10 (Financial) Thoughts on Emigrating

I just got stung by my own disorganisation. This happened in two ways.

The first way is that I forgot to pack clean underwear and clean socks for the week. I survived today using the trusty “inside-out” technique, but that isn’t entirely savoury these days, and isn’t going to get me through another two days. I will be off to the mall shortly to find some kind of bargain basement knicker supply.

The next way arrived while I sat in the mall car park waiting for a hail storm to pass. It came in the form of an email from the bank telling me that we had overdrawn on our account.

I said some expletive things, checked the account activity, and saw a recurring international payment to Amazon listed. I called Cowboy, certain that we were the victims of fraud and theft and other terrible things. As I expected, he had nothing to do with it. What dreadful person had poached my information and used it to buy an Amazon Prime subscription in another country, of all things?

Well… me, it turned out. I had attached my US debit card to my UK Amazon account some time ago, and hadn’t thought anything else of it, and my binge-watching of Nashville last summer had been supplied through an Amazon Prime subscription on my UK Amazon account. I hadn’t even imagined that it would renew by helping itself to my US dollars. Of course, the US bank slapped us with a fee or two for the privilege.

To Amazon’s credit, I could cancel my UK subscription service with just a click of a couple of links, and they will even be refunding the fee in full because I hadn’t used any of the services since paying. Thank you for not being bastards, Amazon, it is very much appreciated. The whole incident prompted me to make some thoughts about emigrating to the USA, and all the stupid stuff you don’t even think about in the throes of romance.

  1. Despite being a global company, amazon.co.uk and amazon.com are not the same thing. Purchase histories and Prime subscriptions do not carry over, even though your username does. Do not mix currencies across your accounts. Keep your UK money with your UK account, attached to UK cards.
  2. Similarly, understand that switching your Apple ID from the UK to the USA requires a whole rigmarole too, which I haven’t even managed to start understanding yet. It’s something I will have to go through soon – just know that it’s not as simple as clicking a couple of links and *poof* you live somewhere else now. I suppose that’s fraud prevention…
  3. Keep a UK bank account. I knew I would forget to cancel various things (like Amazon Prime) when I left the UK, so I kept my UK accounts open and funded for just that purpose. It’s also handy for when you want to send your family birthday cards from Moonpig, which, it turns out, has to bill you in GBP.
  4. Your perfectly good iPhone which you bought in the Apple shop in Westfield to stop yourself being financially raped by a phone contract will be compatible with maybe one network in the USA, and that network will have next to no coverage where you live, and even less in places where you don’t live, and will cost you a ridiculous amount of money. If you want good coverage and a decent phone, expect to pay upwards of $80 a month. Coming from my £6.80 contract back in Blighty to my $50+ plan here was a hideous shock to the system, and I’m now bracing myself for the next price jump to getting a contract that actually enables me to have service.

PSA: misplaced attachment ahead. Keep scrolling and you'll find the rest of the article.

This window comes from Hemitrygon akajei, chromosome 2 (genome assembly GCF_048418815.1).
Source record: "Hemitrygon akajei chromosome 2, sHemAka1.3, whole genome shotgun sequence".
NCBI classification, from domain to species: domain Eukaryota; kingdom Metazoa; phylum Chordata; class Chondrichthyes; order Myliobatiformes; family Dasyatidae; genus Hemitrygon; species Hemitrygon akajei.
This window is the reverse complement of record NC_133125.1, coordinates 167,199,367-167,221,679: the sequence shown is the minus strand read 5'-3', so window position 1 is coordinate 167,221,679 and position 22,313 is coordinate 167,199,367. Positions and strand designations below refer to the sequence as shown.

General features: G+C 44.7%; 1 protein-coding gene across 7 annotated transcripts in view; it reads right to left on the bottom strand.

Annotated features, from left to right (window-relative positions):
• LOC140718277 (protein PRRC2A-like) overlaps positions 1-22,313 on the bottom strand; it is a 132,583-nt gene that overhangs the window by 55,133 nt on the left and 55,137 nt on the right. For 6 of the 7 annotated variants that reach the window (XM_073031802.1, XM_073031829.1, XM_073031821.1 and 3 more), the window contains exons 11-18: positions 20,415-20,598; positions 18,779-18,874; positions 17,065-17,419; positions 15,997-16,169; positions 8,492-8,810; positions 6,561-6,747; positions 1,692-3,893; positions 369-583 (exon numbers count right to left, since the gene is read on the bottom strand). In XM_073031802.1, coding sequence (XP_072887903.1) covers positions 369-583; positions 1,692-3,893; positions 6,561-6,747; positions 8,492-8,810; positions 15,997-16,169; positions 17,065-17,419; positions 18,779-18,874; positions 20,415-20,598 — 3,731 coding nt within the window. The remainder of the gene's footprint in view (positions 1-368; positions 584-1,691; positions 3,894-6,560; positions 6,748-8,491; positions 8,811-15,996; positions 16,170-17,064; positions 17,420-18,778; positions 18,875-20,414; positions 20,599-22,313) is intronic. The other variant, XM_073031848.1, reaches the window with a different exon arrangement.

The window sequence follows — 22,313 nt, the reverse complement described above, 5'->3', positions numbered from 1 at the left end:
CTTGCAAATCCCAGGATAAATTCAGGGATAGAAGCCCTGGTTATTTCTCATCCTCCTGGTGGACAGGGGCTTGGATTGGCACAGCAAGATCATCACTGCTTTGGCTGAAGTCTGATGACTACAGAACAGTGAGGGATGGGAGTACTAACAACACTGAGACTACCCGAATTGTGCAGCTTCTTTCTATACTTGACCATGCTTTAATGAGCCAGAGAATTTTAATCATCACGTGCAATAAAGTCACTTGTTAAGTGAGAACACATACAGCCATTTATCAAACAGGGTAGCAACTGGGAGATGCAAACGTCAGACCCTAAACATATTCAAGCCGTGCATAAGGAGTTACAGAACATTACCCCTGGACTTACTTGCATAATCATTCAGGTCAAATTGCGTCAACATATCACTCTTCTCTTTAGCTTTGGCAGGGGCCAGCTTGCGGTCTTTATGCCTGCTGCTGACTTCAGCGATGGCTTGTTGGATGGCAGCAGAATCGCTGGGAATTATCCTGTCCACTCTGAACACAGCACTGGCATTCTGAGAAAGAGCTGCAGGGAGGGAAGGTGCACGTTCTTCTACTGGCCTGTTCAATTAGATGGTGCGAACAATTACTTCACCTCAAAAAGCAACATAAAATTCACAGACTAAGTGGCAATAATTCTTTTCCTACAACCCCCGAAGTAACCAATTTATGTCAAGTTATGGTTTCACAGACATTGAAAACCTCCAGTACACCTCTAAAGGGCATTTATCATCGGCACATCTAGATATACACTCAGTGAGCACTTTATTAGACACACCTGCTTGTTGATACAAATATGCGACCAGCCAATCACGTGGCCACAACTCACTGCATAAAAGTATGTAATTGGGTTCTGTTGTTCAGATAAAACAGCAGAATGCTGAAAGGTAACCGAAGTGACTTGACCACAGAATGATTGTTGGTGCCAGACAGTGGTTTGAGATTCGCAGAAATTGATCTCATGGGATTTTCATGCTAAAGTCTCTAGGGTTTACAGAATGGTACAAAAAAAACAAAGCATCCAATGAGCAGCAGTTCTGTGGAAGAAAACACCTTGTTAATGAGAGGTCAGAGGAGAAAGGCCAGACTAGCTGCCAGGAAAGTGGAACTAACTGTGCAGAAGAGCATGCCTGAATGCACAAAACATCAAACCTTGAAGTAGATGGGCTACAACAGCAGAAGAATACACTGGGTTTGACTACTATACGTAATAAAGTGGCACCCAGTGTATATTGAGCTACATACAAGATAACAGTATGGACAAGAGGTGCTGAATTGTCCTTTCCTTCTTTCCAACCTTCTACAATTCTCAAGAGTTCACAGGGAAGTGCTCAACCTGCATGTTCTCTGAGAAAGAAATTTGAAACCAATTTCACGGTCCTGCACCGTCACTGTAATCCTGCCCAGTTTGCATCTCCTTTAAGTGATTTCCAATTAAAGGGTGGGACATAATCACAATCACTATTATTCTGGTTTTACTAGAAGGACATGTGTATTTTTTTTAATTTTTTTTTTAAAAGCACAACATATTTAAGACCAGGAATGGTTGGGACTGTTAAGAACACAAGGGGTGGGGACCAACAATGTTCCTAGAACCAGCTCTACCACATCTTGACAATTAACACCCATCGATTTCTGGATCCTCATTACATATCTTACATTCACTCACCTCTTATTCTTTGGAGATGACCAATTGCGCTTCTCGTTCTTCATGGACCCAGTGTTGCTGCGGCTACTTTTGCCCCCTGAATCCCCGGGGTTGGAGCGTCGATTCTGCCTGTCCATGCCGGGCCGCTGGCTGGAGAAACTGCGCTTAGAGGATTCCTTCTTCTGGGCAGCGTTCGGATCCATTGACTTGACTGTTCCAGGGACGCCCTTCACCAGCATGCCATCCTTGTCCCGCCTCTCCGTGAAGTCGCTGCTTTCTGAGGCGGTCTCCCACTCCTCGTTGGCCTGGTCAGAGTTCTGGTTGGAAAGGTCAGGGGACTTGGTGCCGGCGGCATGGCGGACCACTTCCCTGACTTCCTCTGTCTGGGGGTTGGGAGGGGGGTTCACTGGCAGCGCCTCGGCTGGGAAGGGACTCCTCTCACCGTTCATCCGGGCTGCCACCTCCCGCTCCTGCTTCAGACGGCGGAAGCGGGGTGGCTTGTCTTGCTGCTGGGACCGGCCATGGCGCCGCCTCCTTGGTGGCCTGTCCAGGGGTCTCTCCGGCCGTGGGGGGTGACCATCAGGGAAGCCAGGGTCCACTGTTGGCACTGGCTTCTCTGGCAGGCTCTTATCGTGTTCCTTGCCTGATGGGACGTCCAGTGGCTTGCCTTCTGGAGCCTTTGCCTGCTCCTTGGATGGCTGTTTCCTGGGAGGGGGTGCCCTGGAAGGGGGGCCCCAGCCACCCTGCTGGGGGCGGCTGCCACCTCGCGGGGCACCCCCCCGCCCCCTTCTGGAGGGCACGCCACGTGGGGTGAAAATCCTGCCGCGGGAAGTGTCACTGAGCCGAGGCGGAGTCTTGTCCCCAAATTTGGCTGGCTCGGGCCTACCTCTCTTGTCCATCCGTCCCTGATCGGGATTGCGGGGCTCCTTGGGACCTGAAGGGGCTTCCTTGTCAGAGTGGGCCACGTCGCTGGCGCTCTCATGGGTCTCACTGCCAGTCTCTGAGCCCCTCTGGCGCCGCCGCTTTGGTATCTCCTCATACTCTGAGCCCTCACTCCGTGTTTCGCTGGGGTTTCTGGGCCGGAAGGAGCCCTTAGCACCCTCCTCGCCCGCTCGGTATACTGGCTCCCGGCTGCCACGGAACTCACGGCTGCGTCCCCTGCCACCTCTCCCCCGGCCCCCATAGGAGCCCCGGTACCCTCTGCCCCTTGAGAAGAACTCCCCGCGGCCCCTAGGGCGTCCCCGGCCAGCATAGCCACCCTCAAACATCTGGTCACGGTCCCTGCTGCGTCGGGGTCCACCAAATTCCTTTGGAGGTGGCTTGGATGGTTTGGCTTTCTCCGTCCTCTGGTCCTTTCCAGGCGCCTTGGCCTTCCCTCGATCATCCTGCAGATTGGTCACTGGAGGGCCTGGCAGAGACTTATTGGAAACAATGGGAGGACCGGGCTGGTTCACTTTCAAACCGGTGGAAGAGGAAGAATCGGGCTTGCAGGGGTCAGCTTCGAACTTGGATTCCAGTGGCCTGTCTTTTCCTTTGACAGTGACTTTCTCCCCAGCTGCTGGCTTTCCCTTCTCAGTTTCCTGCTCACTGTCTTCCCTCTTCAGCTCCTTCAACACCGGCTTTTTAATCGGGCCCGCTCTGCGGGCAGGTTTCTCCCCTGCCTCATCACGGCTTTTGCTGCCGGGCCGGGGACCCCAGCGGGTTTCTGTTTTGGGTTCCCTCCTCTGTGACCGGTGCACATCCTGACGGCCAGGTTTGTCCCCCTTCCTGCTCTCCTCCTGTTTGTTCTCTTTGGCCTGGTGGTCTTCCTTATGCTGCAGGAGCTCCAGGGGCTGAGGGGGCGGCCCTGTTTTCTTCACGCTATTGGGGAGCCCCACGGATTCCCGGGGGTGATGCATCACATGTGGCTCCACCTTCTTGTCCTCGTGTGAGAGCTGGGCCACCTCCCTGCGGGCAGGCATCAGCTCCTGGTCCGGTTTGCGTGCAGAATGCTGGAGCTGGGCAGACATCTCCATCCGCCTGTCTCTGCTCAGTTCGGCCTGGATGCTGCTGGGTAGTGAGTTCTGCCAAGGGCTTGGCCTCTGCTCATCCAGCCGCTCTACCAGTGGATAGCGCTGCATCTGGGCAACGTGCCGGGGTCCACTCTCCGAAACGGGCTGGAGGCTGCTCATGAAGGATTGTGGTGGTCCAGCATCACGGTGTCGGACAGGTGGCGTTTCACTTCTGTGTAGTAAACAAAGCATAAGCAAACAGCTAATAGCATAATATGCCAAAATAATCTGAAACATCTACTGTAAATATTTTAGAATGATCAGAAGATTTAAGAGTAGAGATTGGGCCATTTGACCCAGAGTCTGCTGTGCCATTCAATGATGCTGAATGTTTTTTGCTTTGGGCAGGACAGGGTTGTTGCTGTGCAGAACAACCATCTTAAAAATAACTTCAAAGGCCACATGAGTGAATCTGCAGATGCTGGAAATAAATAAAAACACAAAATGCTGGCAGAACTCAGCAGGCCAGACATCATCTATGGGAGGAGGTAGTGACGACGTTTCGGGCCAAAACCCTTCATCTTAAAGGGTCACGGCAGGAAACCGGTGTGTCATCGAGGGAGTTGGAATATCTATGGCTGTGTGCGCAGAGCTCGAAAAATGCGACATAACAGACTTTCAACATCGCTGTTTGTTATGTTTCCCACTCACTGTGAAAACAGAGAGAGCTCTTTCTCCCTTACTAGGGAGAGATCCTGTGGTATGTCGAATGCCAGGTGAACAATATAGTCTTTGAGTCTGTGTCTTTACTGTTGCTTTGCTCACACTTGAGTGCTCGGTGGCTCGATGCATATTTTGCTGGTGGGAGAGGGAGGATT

5. You’ll have to buy a credit rating. For me, this involved setting up a credit builder loan with a local bank, who had a scheme on offer. They “lend” you a sum of money (it’s not a real loan, you don’t get access to any money, so it is zero risk to them), and then you make a monthly payment on the loan, which goes into a savings account in your name. They report your excellent payment record to the credit agencies, and you can build your credit rating without needing to be approved by a credit card company or anything. Also, at the end of the credit builder scheme, you get your money back out of your savings. You’ll have paid a bit of interest, but to me this is preferable than the other option which is generally recommended: buying a car on finance from one of the “we finance anybody” car dealerships. No thanks…
  6. That phone contract you finally summoned the cash to pay for? Well, you’re an immigrant, so they will be suspicious of you, exclude you from the good deal offers and say you are only eligible for the expensive two year contract. Also, you absolutely have to pay upfront for the handset, using a credit card. Oh, you don’t have a US credit card yet because you have no credit rating here? Well… Shit. Better stick with your patchy coverage month-to-month pre-pay plan.
  7. The big banks will charge you for almost everything. Just having an account open will cost you money, unless you do business in a certain way to tick all of their boxes (a certain number of transactions per month, and/or a minimum balance). You’ll have to buy cheque books, they are not supplied to you for free just for being a lovely customer (and you do need cheques, odd as it seems). They’ll cost more than you think they should. You will probably order them with your name and address on, which is the done thing, and then unexpectedly move house.
  8. You’ll suddenly understand why Vistaprint offers you return address labels all the time. You need them to stick on your cheques to cover up your old address so you don’t have to spend another $40 on new ones.
  9. A casual lunch on the go will rarely cost less than $10.
  10. The price of shampoo that doesn’t cause your scalp to become immediately slathered in grease or flake away into oblivion will have you genuinely considering joining the no-poo movement.

A post on no-poo will be appearing in the future.

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